Last week’s Ideas in Action reminded readers of a message that is unambiguous in Scripture: Christians have a responsibility to freely and generously serve the poor. Many readers agreed with the message, but were concerned that we were advocating more government programs and higher taxes. We were not, but their concern is certainly understandable. Many government anti-poverty programs have been miserable failures. Too often, they have exacerbated the very problems they were intended to solve.
Last week’s article was not a call for new government spending. It was intended to challenge Christians to engage in serious introspection about our obligations to the poor and needy. The church and the government have different roles to play when it comes to addressing the needs of the poor. However, I am convinced that many have advocated an increased role for government in this area precisely because the church has failed in its obligation to those in need. Unquestionably, however, government also has a role to play in addressing the needs of the poor. One only has to remember at the despairing faces of those who lost everything in Hurricane Katrina or to look at the bereaved survivors of a coal mine catastrophe to understand that government has a role to play in helping those in need.
Our hearts, but not our heads, should be soft.
Government-centered approaches to dealing with the needs of the poor and destitute should be informed by the following three principles:
1. The Principle of Stewardship. Government has no money of its own. It is funded by mandatory taxes. People who don’t pay taxes are subject to fines or imprisonment, so in a very real sense taxes are raised under compulsion. In view of this, government has an obligation to be a faithful steward of the taxpayers’ money. Any programs funded by the government should be effective and efficient — effective in meeting the targeted needs and efficient in the utilization of the funds expended.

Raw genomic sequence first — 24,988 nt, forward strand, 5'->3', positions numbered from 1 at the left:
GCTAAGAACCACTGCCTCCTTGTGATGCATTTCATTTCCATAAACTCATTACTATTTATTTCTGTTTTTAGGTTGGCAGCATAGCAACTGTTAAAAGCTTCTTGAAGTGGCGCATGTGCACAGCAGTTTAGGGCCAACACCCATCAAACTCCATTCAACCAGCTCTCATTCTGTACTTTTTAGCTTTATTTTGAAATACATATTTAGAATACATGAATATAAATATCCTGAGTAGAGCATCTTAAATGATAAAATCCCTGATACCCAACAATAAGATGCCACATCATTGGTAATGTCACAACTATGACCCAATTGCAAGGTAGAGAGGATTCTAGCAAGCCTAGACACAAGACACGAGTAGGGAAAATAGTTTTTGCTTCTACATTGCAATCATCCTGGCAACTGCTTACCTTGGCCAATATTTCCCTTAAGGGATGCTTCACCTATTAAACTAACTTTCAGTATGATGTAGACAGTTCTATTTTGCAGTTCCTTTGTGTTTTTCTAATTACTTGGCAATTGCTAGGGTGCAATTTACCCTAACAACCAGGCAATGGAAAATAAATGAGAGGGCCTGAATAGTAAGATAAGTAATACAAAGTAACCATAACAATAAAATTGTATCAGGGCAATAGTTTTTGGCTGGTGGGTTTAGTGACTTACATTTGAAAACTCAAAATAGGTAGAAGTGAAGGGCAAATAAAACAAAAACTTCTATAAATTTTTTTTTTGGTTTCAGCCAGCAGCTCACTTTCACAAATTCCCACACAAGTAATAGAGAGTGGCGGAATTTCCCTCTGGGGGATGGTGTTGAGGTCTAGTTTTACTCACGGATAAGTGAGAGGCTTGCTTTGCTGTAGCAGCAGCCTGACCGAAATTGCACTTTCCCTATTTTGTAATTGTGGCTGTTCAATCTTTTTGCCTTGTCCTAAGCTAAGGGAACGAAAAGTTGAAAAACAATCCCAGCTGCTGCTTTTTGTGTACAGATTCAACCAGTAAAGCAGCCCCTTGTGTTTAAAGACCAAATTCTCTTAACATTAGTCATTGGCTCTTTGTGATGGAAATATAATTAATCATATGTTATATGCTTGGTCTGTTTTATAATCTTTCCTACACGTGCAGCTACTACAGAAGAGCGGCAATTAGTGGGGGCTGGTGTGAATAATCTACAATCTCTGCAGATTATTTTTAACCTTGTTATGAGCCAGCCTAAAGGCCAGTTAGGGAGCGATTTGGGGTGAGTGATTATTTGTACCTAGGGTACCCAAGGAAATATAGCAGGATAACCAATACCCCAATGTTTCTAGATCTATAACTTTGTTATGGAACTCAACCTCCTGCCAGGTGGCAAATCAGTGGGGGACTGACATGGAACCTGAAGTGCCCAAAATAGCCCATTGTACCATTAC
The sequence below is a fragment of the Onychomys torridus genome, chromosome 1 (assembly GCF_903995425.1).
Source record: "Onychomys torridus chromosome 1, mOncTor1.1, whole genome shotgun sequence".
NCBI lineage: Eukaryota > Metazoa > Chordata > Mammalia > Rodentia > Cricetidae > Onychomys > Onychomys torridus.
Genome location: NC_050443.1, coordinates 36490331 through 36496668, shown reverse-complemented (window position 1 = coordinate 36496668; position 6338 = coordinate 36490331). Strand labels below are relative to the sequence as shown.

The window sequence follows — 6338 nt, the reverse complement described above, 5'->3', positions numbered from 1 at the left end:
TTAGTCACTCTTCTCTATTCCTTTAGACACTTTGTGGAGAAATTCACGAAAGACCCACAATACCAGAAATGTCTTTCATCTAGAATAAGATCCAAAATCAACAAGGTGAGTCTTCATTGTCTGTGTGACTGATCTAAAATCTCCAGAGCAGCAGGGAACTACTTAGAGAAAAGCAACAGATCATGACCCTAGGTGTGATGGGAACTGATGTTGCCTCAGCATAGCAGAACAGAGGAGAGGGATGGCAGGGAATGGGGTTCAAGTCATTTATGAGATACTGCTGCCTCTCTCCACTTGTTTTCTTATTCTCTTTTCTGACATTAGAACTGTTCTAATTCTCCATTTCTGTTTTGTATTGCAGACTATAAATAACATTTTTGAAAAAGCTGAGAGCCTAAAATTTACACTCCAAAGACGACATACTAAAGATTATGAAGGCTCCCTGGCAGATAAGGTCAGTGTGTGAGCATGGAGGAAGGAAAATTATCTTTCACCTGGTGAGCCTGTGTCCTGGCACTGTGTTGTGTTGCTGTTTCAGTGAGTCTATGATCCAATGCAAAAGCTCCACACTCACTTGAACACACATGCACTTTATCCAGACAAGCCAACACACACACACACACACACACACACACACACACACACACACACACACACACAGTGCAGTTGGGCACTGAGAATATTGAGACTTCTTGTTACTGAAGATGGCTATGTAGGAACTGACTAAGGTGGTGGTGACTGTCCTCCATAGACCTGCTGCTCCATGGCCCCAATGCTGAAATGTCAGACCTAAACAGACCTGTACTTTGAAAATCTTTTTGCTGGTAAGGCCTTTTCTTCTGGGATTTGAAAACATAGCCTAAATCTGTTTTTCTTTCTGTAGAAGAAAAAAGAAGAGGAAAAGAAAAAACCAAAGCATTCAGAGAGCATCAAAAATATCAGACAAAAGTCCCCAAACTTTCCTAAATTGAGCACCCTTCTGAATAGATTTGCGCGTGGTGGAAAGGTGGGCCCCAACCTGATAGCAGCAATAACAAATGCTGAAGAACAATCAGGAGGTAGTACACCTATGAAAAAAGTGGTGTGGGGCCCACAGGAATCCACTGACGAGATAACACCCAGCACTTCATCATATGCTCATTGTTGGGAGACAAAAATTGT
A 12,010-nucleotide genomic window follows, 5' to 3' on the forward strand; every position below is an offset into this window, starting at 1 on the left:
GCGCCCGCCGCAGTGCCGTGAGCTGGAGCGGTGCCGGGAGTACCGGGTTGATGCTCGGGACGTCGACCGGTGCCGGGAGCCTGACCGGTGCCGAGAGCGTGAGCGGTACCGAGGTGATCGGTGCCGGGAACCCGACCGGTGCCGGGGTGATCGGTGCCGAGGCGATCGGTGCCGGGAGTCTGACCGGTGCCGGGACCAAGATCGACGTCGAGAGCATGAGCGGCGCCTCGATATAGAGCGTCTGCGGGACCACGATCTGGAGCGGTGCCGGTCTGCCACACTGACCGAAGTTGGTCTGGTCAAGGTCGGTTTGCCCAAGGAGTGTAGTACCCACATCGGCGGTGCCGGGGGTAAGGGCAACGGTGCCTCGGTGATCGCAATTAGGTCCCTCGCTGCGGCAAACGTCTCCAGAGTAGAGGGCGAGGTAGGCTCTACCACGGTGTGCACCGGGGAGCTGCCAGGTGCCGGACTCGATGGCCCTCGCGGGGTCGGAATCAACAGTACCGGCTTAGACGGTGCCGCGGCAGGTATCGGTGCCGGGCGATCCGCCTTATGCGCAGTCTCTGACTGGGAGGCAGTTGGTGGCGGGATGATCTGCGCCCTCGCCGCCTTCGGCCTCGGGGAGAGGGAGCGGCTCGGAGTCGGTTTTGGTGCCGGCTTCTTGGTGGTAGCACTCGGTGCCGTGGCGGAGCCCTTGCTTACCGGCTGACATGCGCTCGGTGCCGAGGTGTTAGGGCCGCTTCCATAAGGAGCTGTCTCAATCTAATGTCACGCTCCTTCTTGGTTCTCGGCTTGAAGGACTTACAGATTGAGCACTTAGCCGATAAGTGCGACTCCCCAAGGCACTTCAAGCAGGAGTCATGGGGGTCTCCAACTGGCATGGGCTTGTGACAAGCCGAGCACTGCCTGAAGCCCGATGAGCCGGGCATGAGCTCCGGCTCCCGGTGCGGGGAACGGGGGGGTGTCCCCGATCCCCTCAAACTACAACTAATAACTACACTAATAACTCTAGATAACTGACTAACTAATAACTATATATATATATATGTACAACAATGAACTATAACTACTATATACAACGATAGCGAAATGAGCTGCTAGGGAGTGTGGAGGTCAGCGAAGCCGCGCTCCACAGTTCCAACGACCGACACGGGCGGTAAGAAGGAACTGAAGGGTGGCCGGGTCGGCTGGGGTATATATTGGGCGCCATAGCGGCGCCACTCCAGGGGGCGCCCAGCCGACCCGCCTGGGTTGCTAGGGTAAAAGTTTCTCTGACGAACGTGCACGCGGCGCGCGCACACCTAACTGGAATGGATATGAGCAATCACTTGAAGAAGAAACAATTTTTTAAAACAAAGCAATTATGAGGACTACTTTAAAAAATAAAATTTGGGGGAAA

2. The Need Principle. Before getting involved, government should demonstrate that there is an actual need for the proposed action. It should also demonstrate that it is the best, if not the only, body that can meet the need. For example, the federal government should not usurp responsibilities that can be adequately accomplished by smaller units such as families, civil society, or local governments. This is sometimes called the principle of "subsidiarity."
3. The Independence Principle. In keeping with human dignity, government programs should foster freedom from government dependence. Dependence creates a cycle of vice that is poisonous to an individual, and detrimental to the community. The government’s goal should always be to help an individual achieve independence where possible.
These three principles are just the beginning of a conversation that needs to happen among Christians who contend for social justice. "Social justice" is not just the province of the left. Conservatives, and especially Christians, have obligations to those in need. Our love for the poor should drive us to reject failed policies that have clearly hurt those in need, and it should inspire us to find new, creative alternatives that can make a positive difference. The Center for a Just Society hopes to continue to foster a dialogue on these issues, developing new ideas based on traditional core principles.
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